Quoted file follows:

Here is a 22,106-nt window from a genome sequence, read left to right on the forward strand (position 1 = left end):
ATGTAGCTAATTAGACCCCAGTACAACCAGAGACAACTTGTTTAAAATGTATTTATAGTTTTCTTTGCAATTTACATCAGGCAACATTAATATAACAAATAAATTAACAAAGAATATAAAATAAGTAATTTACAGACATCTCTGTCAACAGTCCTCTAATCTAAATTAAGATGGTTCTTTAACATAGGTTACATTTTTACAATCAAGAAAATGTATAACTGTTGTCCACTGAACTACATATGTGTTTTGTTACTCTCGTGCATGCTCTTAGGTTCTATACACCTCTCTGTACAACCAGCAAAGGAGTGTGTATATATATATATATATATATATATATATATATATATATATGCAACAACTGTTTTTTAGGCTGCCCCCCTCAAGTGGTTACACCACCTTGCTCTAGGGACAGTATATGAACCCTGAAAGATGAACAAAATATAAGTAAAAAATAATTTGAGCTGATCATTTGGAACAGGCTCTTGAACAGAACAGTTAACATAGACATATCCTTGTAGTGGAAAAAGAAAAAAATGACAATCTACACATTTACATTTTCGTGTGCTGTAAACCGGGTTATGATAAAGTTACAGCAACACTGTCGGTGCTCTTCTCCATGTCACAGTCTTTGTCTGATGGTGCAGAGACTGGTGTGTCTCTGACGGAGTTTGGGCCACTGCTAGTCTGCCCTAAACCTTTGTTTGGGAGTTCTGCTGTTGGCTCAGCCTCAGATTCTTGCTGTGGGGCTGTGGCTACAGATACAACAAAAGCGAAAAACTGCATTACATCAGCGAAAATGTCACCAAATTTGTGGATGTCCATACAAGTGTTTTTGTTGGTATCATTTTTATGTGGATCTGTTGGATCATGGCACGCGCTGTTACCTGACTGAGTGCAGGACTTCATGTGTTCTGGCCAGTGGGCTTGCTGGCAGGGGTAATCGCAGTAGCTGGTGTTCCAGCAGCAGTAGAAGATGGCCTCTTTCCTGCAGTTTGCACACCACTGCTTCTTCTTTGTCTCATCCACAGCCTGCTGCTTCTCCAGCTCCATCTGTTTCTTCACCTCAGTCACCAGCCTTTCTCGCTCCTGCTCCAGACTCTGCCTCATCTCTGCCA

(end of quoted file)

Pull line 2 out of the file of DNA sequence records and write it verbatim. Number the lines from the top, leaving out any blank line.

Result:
ATGTAGCTAATTAGACCCCAGTACAACCAGAGACAACTTGTTTAAAATGTATTTATAGTTTTCTTTGCAATTTACATCAGGCAACATTAATATAACAAATAAATTAACAAAGAATATAAAATAAGTAATTTACAGACATCTCTGTCAACAGTCCTCTAATCTAAATTAAGATGGTTCTTTAACATAGGTTACATTTTTACAATCAAGAAAATGTATAACTGTTGTCCACTGAACTACATATGTGTTTTGTTACTCTCGTGCATGCTCTTAGGTTCTATACACCTCTCTGTACAACCAGCAAAGGAGTGTGTATATATATATATATATATATATATATATATATATATATATGCAACAACTGTTTTTTAGGCTGCCCCCCTCAAGTGGTTACACCACCTTGCTCTAGGGACAGTATATGAACCCTGAAAGATGAACAAAATATAAGTAAAAAATAATTTGAGCTGATCATTTGGAACAGGCTCTTGAACAGAACAGTTAACATAGACATATCCTTGTAGTGGAAAAAGAAAAAAATGACAATCTACACATTTACATTTTCGTGTGCTGTAAACCGGGTTATGATAAAGTTACAGCAACACTGTCGGTGCTCTTCTCCATGTCACAGTCTTTGTCTGATGGTGCAGAGACTGGTGTGTCTCTGACGGAGTTTGGGCCACTGCTAGTCTGCCCTAAACCTTTGTTTGGGAGTTCTGCTGTTGGCTCAGCCTCAGATTCTTGCTGTGGGGCTGTGGCTACAGATACAACAAAAGCGAAAAACTGCATTACATCAGCGAAAATGTCACCAAATTTGTGGATGTCCATACAAGTGTTTTTGTTGGTATCATTTTTATGTGGATCTGTTGGATCATGGCACGCGCTGTTACCTGACTGAGTGCAGGACTTCATGTGTTCTGGCCAGTGGGCTTGCTGGCAGGGGTAATCGCAGTAGCTGGTGTTCCAGCAGCAGTAGAAGATGGCCTCTTTCCTGCAGTTTGCACACCACTGCTTCTTCTTTGTCTCATCCACAGCCTGCTGCTTCTCCAGCTCCATCTGTTTCTTCACCTCAGTCACCAGCCTTTCTCGCTCCTGCTCCAGACTCTGCCTCATCTCTGCCA